“Notes On A Nervous Planet” by Matt Haig (2018)

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“I was stressed out.”

The world is moving ever faster and sometimes it feels like a struggle just to hold on. With the constant bombardment of adverts, breaking news, tweets, social media updates and fear-mongering by anyone with Internet access, it’s no wonder that rates of anxiety, depression and mental malaise seem to have risen so sharply. Fortunately, there are people who are trying to make sense of it all and give us a way to speak out about it. Matt Haig is one of the best.

A couple of years ago, Haig published Reasons to Stay Alive, a frank and moving book about his own struggles with anxiety, panic attacks and suicide. Its success was instant and profound. People across the world thanked him for his words and putting to paper the feelings they’d been struggling to articulate, as well as giving his own tips on how to improve things – or rather, showing us how he did it. He is at pains to insist he isn’t a psychological expert by any means, and his advice is merely based on things he has experienced, but sometimes that’s just a good start.

Notes on a Nervous Planet is the wonderful sequel, this time focusing more on the speed of progress in the world, how the world seems to be working to keep us miserable and anxious (happy people don’t spend money), and how best to cope with things like Twitter and Instagram. We can all make changes to our lives that might alleviate some of the worst problems.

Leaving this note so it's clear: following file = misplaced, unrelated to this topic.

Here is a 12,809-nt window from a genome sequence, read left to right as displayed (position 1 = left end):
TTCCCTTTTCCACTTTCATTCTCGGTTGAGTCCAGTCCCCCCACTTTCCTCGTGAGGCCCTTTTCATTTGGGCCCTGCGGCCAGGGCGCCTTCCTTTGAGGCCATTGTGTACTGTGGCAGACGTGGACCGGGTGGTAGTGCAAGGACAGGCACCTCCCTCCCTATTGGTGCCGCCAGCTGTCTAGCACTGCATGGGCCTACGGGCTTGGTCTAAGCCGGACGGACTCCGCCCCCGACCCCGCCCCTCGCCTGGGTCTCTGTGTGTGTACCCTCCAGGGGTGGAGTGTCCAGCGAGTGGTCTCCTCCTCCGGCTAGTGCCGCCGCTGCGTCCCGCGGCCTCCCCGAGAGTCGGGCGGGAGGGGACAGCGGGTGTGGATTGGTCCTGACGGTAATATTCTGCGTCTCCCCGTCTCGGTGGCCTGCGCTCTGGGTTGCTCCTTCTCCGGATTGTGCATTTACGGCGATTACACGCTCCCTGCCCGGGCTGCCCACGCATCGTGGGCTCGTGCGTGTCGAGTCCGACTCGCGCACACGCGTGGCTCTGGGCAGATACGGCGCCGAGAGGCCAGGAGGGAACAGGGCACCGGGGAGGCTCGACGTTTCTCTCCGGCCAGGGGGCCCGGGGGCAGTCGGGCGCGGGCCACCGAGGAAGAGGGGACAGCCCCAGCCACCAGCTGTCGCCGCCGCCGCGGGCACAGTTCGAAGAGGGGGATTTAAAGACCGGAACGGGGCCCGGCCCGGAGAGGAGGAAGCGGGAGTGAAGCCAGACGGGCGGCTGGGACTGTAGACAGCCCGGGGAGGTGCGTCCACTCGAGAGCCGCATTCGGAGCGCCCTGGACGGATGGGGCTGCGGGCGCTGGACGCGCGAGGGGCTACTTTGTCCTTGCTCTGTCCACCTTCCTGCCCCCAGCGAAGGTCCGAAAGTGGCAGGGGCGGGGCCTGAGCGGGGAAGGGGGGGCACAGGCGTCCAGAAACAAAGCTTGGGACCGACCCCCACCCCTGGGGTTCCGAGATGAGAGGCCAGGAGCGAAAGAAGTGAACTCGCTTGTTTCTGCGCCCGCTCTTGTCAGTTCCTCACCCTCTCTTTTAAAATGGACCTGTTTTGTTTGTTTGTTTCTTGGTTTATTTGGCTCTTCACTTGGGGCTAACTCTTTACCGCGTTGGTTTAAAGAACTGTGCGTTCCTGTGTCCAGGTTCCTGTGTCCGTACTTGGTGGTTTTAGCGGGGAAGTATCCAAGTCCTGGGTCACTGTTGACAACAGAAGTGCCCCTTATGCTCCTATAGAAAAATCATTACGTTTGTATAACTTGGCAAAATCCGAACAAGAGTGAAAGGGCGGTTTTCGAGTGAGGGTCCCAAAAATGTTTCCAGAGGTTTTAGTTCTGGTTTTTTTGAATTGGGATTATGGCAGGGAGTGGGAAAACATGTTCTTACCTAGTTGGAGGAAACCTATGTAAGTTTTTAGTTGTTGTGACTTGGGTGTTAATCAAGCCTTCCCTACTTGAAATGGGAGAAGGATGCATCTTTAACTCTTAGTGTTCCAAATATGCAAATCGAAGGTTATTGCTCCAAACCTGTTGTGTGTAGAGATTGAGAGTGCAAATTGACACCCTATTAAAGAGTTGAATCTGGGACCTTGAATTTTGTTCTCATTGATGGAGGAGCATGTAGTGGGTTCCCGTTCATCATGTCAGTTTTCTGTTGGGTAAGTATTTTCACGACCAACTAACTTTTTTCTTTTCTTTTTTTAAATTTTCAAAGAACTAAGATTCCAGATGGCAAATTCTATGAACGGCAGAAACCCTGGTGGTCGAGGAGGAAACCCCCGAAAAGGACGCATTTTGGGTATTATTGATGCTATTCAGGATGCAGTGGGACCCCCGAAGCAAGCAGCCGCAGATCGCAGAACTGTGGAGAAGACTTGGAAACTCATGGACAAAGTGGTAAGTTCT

The advice is often simple, or at least appears so: charge your mobile phone outside of your bedroom; don’t stay on Twitter if you’re not enjoying it anymore; read more often; do yoga; go outside more often. Nonetheless, I feel that it all helps. As someone who has had his own issues with anxiety and depression in recent years, it was refreshing to read via Haig’s wonderful prose that I’m not alone. It’s also important to have people talking about these things, as the more we talk about mental health, the more likely the attached stigma will drop away. It’s particularly important, I feel, to have a man talk about it. I appreciate that we live in a world that seems to assume “straight, white male” is the default and people are bored to listening to them, but generally men are told not to express their feelings and to “be strong” all the time. Robert Webb covered this in his memoirs too. This stuff needs to be said – everyone is allowed to cry, and everyone is allowed to feel.

Haig’s book is short but full of profound and charming, lyrical sentences, as well as common sense advice. It’s also raw in places, as he recounts panic attacks and times when he thought he couldn’t carry on. I, for one, am enormously pleased he has, as he’s written some of my favourite books in recent years, including The Humans and How To Stop Time.